2022.08.06 – 10.09
Ce toit tranquille, où marchent des colombes,
Entre les pins palpite, entre les tombes;
Midi le juste y compose de feux
La mer, la mer, toujours recommence
– Le Cimetière marin Paul Valéry
Time is passing, and the feeling of the present echoes. Guo Yujian’s paintings are retrospective scenes, and when we look at them, the stories are always so similar, telling themselves over and over again. That’s our nostalgic life. The inescapable, thin comfort becomes a revelation. When we thought we’d found a safe house and quarantined all our anxiety, panic was like air we had to inhale. The danger of contemporaneity, which is deeply embedded in a certain part of our consciousness. A real danger that makes us feel safe—to make everyone fall into a vision of the future. Jouissance in ambiguity, acting as Dionysus. Entertainment without fear of results is obtained in the balance of the seesaw. Neither side will fall absolutely. And the jouissance is in that limited process of going up and down. There is no possibility of an infinite fall. It is only in this balance of far-off balance that the meaning of ambiguity emerges. Hijacking others—seesaw entertainment belongs to the artist and the painting objects—both sides wait for feedback from the other to make their next move. Guo Yujian’s painting is a long pull. Beauty nurtured by inner turmoil. Pigments flow lightly on quietly sloping canvases. The close contact between the fingers and the paint, they carefully probe the perceived nature of the other party.
What Guo Yujian wanted to tell was painted on the canvas naturally. We can also feel it intuitively, preferably with our private memories. We can carefully observe the original work from a distance of tens of centimetres, and the cobalt blue at the top shrouds the clear subject below. The technique he uses requires a moderate amount of patience, using extremely narrow brushes to decorate the junction of the paint, so that the entire picture blends. The brush marks are much clearer after a virtuoso blend of light-toned tinting oils and cold-pressed walnut oils mixed with organics squeezed out of a lead tube. As the paint leaves the bristles, the image that emerges soaks the cloth. There is no obvious edge. It’s still that kind of ambiguous seesaw. The appearance of the subject is certain, it is only a difference of timing. In order to shape the freedom of the identity of the subject, the limbs drive the correction, change, disturbance and creation of sensibility. The initial desire for the painting is hidden into the flow of memory.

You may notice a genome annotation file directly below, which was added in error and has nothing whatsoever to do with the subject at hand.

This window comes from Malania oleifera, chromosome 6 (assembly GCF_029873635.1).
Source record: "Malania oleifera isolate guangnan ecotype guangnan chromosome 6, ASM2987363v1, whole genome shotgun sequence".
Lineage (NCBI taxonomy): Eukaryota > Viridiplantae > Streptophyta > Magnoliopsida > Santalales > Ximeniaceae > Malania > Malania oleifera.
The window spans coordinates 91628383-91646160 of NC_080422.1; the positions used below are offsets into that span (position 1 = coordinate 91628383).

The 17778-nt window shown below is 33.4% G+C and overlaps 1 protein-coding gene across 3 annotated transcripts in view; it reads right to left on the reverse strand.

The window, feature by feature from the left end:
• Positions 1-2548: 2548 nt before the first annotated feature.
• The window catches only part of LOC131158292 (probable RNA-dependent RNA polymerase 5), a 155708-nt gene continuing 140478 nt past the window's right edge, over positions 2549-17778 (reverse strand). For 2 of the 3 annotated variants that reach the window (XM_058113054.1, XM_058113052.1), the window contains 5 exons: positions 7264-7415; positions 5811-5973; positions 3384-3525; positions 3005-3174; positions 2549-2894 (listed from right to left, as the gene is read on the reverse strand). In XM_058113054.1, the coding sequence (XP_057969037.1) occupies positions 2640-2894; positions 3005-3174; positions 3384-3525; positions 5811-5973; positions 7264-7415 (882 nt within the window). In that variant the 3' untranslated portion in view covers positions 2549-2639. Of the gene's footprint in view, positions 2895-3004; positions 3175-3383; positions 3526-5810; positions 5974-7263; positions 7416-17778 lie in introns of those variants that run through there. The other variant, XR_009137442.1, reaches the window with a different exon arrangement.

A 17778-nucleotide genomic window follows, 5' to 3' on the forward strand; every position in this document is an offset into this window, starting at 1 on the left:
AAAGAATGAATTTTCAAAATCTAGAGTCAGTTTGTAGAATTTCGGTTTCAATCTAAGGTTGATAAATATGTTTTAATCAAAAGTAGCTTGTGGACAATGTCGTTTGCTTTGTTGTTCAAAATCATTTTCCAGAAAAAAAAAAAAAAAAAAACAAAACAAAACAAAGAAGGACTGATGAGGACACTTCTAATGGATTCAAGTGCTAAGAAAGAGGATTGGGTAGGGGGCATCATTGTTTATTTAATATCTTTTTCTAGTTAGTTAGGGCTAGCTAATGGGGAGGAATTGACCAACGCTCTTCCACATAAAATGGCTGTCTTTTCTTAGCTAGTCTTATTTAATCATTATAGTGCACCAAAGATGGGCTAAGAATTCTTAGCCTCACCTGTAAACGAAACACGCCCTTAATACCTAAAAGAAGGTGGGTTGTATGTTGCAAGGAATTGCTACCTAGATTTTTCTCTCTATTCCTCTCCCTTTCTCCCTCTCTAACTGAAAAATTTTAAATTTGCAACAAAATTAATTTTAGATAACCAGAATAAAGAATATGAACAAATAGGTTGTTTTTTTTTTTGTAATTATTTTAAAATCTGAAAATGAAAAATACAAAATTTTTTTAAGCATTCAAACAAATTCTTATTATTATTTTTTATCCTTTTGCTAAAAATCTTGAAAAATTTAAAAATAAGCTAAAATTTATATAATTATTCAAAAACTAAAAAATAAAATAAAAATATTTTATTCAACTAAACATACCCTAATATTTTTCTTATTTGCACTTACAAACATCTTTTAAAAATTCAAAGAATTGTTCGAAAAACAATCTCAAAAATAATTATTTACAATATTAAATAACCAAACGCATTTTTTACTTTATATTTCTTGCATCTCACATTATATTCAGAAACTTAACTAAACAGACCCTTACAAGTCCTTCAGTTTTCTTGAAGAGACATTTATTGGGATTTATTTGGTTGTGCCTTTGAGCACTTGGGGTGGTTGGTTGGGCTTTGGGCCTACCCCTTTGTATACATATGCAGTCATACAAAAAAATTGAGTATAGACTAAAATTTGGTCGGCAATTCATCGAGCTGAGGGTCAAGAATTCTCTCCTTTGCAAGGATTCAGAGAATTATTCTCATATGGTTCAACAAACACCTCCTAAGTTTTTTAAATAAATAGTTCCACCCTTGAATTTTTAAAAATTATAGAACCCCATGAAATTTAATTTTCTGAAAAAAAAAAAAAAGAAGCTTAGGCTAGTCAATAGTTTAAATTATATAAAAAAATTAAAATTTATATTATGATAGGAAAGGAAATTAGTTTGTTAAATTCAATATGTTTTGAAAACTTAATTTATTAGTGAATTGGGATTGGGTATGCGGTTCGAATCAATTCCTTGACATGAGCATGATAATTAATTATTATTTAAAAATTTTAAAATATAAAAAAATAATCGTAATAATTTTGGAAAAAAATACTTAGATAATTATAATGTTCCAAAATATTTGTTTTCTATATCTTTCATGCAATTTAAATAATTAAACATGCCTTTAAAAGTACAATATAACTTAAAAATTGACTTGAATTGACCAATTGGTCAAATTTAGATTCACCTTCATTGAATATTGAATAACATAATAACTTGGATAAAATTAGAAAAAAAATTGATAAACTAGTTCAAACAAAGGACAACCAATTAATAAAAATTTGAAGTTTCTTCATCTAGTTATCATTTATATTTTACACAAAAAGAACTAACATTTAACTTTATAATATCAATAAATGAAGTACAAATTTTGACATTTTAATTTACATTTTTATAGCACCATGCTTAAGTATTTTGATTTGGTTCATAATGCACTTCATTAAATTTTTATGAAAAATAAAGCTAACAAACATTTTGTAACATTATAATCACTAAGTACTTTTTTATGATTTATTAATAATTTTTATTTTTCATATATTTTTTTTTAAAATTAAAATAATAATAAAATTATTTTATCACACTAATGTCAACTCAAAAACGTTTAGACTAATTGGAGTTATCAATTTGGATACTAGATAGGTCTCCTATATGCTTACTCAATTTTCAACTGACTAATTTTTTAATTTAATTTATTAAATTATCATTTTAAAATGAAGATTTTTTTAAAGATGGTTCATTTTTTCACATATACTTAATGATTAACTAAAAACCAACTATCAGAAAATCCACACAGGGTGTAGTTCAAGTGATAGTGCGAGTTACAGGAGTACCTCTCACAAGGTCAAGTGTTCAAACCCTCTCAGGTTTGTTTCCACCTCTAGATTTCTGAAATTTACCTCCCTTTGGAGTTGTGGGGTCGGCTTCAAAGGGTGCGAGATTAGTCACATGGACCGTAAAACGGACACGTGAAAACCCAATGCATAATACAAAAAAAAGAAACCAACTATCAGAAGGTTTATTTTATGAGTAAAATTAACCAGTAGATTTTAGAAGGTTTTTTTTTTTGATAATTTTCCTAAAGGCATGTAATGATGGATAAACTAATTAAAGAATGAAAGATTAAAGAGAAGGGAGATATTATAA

And the figures are fictitious. They are memories within memories. The definite faces around them, no matter how vague, could not match. “I’ve never had a plaid tablecloth, but, indirectly, it makes me feel nostalgic. Maybe it’s not a tablecloth, but the rhythm of Italian poetry that cannot be translated exactly into English or Russian; they convince me that the nostalgia is real, even if there is really nothing there.” In any case, these figures are always portrayed. It condenses a kind of memory of hand and memory of canvas. This is a skill that belongs only to an painting artist. The body changes in creation are the medium of communication—the exchange of memories. “The purpose is not to repeat, but to reproduce.” We declare: danger and beauty should be paralleled and they plan together to become entertainment with geschmack.